Sex and female pleasure have always been a controversial topic in Southeast Asia. While there is effort by The Noeo Project in Malaysia that demands for a more comprehensive sex education for the youth, many adults—men and women alike—are still left in the dark when it comes to sexual pleasure.
The difference between sex and pleasure is subtle. The latter can exist without the former, but not the other way around. Unfortunately, sex without pleasure is all too common, hence the orgasm gap. It is a cultural phenomenon where women have far less orgasms than men.
Surely this is something that only exists in countries that lack sex education, right? Well, Archives of Sex Behaviour reported amongst 52,000 adult Americans, 95% of heterosexual men climax during sex, compared to only 65% of heterosexual women.
The exact statistics are unknown here, but it’s clear that sexual knowledge shouldn’t be limited to just consent and reproductive health, when bedroom inequality exists.
Reclaiming our bodies
According to studies, the female orgasm has no evolutionary benefit unlike the male orgasm, which serves a clear purpose through ejaculation. So why is it important to close the orgasm gap? It’s simple, because we deserve to feel good.
Even with the popularity of the sex-positive movement, embracing a very natural part of ourselves still come with negative stereotypes. It discourages women from fully embracing their sexuality. As a result, it has built a culture of slut-shaming, victim blaming and in the worst case, violence.
The taboo that surrounds female sexual pleasure has led to extreme procedures like FGM (Female Genital Mutilation), a cultural and traditional practice done in regions like Africa, Asia and the Middle East. Conducting FGM is believed to reduce a woman’s libido to prevent extramarital sexual acts. In Malaysia alone, almost 93% of Muslim women have undergone circumcision—proof that the religious motivation behind FGM still stands strong, despite not having any concrete religious text in support of female circumcision.
In a conservative setting like ours, acknowledging limitations in sexual expression is already an act of rebellion. There’s still a lot of destigmatising to do. The better we understand our bodies, the more we know what we deserve.
Get in touch with yourself
Another way to change the narrative on female pleasure is to bring sexual wellness into the conversation. This means exploring our own bodies, discovering preferences and learning how to be comfortable in our own skin—with or without a partner.
Among the ladies, the subject of masturbation for instance, is not as widely discussed compared to the guys. It’s easier for us to open up about periods and contraception, but it’s rare or even almost awkward, to talk about what we like in bed. Thankfully, female-centric sex content on websites like Bellesa, Frolic Me and Sssh are aplenty. You can find erotic stories, ethically- sourced adult films and all kinds of sexy material that are made for women, by women.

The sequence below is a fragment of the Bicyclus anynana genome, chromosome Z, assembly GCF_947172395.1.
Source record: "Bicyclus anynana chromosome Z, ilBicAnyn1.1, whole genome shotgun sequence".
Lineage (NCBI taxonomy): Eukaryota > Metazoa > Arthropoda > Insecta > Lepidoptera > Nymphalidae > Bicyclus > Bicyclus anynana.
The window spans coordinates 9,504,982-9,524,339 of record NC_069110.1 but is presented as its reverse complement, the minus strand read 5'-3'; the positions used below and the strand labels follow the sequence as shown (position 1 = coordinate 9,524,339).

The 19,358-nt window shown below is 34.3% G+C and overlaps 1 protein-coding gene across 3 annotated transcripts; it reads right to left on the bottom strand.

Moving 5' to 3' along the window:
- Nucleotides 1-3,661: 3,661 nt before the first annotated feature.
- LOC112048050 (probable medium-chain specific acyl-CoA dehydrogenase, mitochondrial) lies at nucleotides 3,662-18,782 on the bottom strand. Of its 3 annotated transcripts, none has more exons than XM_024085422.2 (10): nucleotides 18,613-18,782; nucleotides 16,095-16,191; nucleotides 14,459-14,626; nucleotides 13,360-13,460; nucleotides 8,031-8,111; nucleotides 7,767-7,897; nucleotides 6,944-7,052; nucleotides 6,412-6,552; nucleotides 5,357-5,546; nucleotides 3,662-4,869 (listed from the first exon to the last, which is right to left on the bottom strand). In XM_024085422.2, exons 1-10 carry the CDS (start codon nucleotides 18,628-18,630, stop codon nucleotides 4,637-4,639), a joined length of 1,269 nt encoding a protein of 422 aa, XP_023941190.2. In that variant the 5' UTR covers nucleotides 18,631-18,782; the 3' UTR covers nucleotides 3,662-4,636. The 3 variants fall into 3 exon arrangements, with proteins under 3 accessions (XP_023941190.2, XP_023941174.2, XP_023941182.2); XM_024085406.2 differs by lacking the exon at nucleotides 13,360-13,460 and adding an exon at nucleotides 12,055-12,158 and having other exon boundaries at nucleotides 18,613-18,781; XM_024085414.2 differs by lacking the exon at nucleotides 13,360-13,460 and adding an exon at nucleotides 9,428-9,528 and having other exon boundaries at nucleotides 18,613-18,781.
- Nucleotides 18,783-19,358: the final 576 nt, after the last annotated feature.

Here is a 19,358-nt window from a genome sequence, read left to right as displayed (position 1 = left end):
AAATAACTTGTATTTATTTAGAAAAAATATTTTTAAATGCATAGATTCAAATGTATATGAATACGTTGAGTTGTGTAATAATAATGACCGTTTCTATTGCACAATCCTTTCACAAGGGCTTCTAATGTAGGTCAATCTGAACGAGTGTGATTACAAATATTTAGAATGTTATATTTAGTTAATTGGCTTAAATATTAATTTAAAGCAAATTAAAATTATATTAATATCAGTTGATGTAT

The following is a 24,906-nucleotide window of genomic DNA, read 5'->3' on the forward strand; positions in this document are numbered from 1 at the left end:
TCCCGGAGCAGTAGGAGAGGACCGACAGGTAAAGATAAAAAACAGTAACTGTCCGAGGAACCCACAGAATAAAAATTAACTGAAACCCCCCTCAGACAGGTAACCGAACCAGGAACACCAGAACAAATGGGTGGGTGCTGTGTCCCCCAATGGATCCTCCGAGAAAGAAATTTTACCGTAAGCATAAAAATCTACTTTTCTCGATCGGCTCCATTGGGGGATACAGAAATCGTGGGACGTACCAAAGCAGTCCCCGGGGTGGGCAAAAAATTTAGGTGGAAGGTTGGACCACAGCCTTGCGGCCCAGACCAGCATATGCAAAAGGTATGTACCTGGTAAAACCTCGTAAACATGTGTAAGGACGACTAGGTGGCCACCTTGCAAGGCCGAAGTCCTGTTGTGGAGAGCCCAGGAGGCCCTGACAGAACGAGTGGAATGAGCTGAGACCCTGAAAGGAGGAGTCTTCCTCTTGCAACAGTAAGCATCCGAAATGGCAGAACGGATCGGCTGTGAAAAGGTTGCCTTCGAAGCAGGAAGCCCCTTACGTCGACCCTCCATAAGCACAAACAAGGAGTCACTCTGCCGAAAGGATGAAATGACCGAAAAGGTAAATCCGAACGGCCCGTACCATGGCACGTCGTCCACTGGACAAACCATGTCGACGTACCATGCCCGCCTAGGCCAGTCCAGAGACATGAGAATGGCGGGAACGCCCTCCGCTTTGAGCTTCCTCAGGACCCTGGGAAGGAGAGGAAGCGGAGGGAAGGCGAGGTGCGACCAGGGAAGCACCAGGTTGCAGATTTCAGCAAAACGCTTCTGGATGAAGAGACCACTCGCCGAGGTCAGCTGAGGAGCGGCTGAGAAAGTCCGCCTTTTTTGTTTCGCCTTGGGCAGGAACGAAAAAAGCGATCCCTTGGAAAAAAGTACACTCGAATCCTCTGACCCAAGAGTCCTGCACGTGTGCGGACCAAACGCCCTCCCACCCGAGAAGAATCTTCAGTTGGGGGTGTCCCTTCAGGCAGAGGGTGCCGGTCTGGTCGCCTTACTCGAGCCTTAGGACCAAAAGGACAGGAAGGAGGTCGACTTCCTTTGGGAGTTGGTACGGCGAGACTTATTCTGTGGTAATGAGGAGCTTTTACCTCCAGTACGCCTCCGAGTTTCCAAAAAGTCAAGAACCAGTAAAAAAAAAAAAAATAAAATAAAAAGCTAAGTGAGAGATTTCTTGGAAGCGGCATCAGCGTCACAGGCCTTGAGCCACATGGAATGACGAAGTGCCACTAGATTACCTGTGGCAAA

The demand for such content is also rising on our shores. With female pleasure as its main ethos, the locally- born brand Erosu aims to provide not just pleasure products, but also serve as a sex-positive platform where topics about aftercare, types of orgasms and kinks are discussed. From dildos to vibrators, the site offers a wide range of tools with detailed product descriptions so you can find the right toy to help you “get there”.
View this post on Instagram
The benefits of orgasms are endless. It’s a mood booster, stress reliever and producer of happy endorphins! By using tools during intercourse or solo sessions, you get to experience new sensations and make discoveries about yourself and your partner that might be game-changers in your sex life. . ”
“We received a lot of questions about sex that range from hygiene to pleasure. Some “basic” or “common sense” questions came in large quantities and it made us realise that Malaysia has a serious lack of sexual health discussion,” shared team Erosu.
The goal is to not make the elephant in the room disappear, but to embrace it through open conversations and awareness. Though it might not be the best lunch hour topic to have with your colleagues, it should be a norm to exchange experiences, likes and dislikes with people you trust, as well as your sexual partner.
“Women have been taught to ‘put up’ with sex with their male partners and often have their pleasure disregarded,” said Erosu. “It’s important that we teach women that sex should be equal. The best way to do that is through self-exploration. Understanding what pleasure feels like helps women realise that their pleasure matters. Sex and masturbation is enjoyable and healthy.”
There’s no shame in the game and the sooner we all know it, the better.